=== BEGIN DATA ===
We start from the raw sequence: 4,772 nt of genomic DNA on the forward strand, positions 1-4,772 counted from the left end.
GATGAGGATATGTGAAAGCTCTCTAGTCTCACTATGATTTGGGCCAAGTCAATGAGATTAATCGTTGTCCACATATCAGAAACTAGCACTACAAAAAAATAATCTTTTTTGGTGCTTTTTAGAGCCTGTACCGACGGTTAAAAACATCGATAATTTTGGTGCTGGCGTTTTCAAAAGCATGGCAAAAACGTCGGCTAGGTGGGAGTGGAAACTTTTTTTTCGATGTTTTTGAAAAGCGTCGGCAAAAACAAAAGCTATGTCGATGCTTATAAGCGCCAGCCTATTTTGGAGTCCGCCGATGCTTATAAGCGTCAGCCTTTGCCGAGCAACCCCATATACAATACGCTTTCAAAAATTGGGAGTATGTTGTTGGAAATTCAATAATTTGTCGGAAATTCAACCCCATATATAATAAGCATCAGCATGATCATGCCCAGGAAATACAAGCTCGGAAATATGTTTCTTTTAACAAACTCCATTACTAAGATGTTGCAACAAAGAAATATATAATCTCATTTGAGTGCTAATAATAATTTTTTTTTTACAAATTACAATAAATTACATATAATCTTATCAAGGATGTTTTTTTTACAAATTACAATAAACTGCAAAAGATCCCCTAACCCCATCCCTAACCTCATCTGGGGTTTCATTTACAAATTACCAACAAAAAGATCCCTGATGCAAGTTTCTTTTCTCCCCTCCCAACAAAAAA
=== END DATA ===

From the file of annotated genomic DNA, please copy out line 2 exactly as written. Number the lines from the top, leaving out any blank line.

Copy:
GATGAGGATATGTGAAAGCTCTCTAGTCTCACTATGATTTGGGCCAAGTCAATGAGATTAATCGTTGTCCACATATCAGAAACTAGCACTACAAAAAAATAATCTTTTTTGGTGCTTTTTAGAGCCTGTACCGACGGTTAAAAACATCGATAATTTTGGTGCTGGCGTTTTCAAAAGCATGGCAAAAACGTCGGCTAGGTGGGAGTGGAAACTTTTTTTTCGATGTTTTTGAAAAGCGTCGGCAAAAACAAAAGCTATGTCGATGCTTATAAGCGCCAGCCTATTTTGGAGTCCGCCGATGCTTATAAGCGTCAGCCTTTGCCGAGCAACCCCATATACAATACGCTTTCAAAAATTGGGAGTATGTTGTTGGAAATTCAATAATTTGTCGGAAATTCAACCCCATATATAATAAGCATCAGCATGATCATGCCCAGGAAATACAAGCTCGGAAATATGTTTCTTTTAACAAACTCCATTACTAAGATGTTGCAACAAAGAAATATATAATCTCATTTGAGTGCTAATAATAATTTTTTTTTTACAAATTACAATAAATTACATATAATCTTATCAAGGATGTTTTTTTTACAAATTACAATAAACTGCAAAAGATCCCCTAACCCCATCCCTAACCTCATCTGGGGTTTCATTTACAAATTACCAACAAAAAGATCCCTGATGCAAGTTTCTTTTCTCCCCTCCCAACAAAAAA